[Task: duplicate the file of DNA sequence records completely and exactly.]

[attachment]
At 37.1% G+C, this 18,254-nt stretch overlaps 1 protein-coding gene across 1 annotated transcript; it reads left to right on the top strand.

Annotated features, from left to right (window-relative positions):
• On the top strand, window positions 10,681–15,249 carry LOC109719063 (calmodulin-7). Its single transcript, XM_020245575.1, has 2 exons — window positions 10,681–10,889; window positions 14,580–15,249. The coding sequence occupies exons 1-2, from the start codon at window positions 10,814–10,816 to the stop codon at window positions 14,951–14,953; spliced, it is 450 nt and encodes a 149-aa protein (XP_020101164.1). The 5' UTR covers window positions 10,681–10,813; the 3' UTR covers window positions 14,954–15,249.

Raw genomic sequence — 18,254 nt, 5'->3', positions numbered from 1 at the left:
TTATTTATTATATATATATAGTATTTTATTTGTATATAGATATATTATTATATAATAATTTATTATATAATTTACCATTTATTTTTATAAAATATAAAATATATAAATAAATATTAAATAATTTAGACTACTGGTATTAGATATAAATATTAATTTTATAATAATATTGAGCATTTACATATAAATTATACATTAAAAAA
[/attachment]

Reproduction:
At 37.1% G+C, this 18,254-nt stretch overlaps 1 protein-coding gene across 1 annotated transcript; it reads left to right on the top strand.

Annotated features, from left to right (window-relative positions):
• On the top strand, window positions 10,681–15,249 carry LOC109719063 (calmodulin-7). Its single transcript, XM_020245575.1, has 2 exons — window positions 10,681–10,889; window positions 14,580–15,249. The coding sequence occupies exons 1-2, from the start codon at window positions 10,814–10,816 to the stop codon at window positions 14,951–14,953; spliced, it is 450 nt and encodes a 149-aa protein (XP_020101164.1). The 5' UTR covers window positions 10,681–10,813; the 3' UTR covers window positions 14,954–15,249.

Raw genomic sequence — 18,254 nt, 5'->3', positions numbered from 1 at the left:
TTATTTATTATATATATATAGTATTTTATTTGTATATAGATATATTATTATATAATAATTTATTATATAATTTACCATTTATTTTTATAAAATATAAAATATATAAATAAATATTAAATAATTTAGACTACTGGTATTAGATATAAATATTAATTTTATAATAATATTGAGCATTTACATATAAATTATACATTAAAAAA